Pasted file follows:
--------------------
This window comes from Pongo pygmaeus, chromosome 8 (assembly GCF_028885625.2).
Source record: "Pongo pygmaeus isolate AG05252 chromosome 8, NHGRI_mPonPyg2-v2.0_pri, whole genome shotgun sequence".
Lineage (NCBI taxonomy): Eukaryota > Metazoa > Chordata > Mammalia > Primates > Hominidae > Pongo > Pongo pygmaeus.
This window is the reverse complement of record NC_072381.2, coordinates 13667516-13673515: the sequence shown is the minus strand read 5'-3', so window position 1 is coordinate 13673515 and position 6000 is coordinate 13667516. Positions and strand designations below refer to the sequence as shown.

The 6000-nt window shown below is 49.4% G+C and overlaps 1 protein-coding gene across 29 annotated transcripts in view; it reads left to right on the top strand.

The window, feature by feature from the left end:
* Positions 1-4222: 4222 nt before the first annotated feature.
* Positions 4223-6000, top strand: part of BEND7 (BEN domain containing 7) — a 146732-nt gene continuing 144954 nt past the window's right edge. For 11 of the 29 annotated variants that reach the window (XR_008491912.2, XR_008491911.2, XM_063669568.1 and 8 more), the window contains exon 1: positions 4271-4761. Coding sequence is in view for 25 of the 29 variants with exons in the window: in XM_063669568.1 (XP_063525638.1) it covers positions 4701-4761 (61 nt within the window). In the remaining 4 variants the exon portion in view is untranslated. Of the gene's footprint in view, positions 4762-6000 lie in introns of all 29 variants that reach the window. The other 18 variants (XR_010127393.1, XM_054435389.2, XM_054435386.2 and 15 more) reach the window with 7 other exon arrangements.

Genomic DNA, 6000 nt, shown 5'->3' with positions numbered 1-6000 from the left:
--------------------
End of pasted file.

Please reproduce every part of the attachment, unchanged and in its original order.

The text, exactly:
This window comes from Pongo pygmaeus, chromosome 8 (assembly GCF_028885625.2).
Source record: "Pongo pygmaeus isolate AG05252 chromosome 8, NHGRI_mPonPyg2-v2.0_pri, whole genome shotgun sequence".
Lineage (NCBI taxonomy): Eukaryota > Metazoa > Chordata > Mammalia > Primates > Hominidae > Pongo > Pongo pygmaeus.
This window is the reverse complement of record NC_072381.2, coordinates 13667516-13673515: the sequence shown is the minus strand read 5'-3', so window position 1 is coordinate 13673515 and position 6000 is coordinate 13667516. Positions and strand designations below refer to the sequence as shown.

The 6000-nt window shown below is 49.4% G+C and overlaps 1 protein-coding gene across 29 annotated transcripts in view; it reads left to right on the top strand.

The window, feature by feature from the left end:
* Positions 1-4222: 4222 nt before the first annotated feature.
* Positions 4223-6000, top strand: part of BEND7 (BEN domain containing 7) — a 146732-nt gene continuing 144954 nt past the window's right edge. For 11 of the 29 annotated variants that reach the window (XR_008491912.2, XR_008491911.2, XM_063669568.1 and 8 more), the window contains exon 1: positions 4271-4761. Coding sequence is in view for 25 of the 29 variants with exons in the window: in XM_063669568.1 (XP_063525638.1) it covers positions 4701-4761 (61 nt within the window). In the remaining 4 variants the exon portion in view is untranslated. Of the gene's footprint in view, positions 4762-6000 lie in introns of all 29 variants that reach the window. The other 18 variants (XR_010127393.1, XM_054435389.2, XM_054435386.2 and 15 more) reach the window with 7 other exon arrangements.

Genomic DNA, 6000 nt, shown 5'->3' with positions numbered 1-6000 from the left: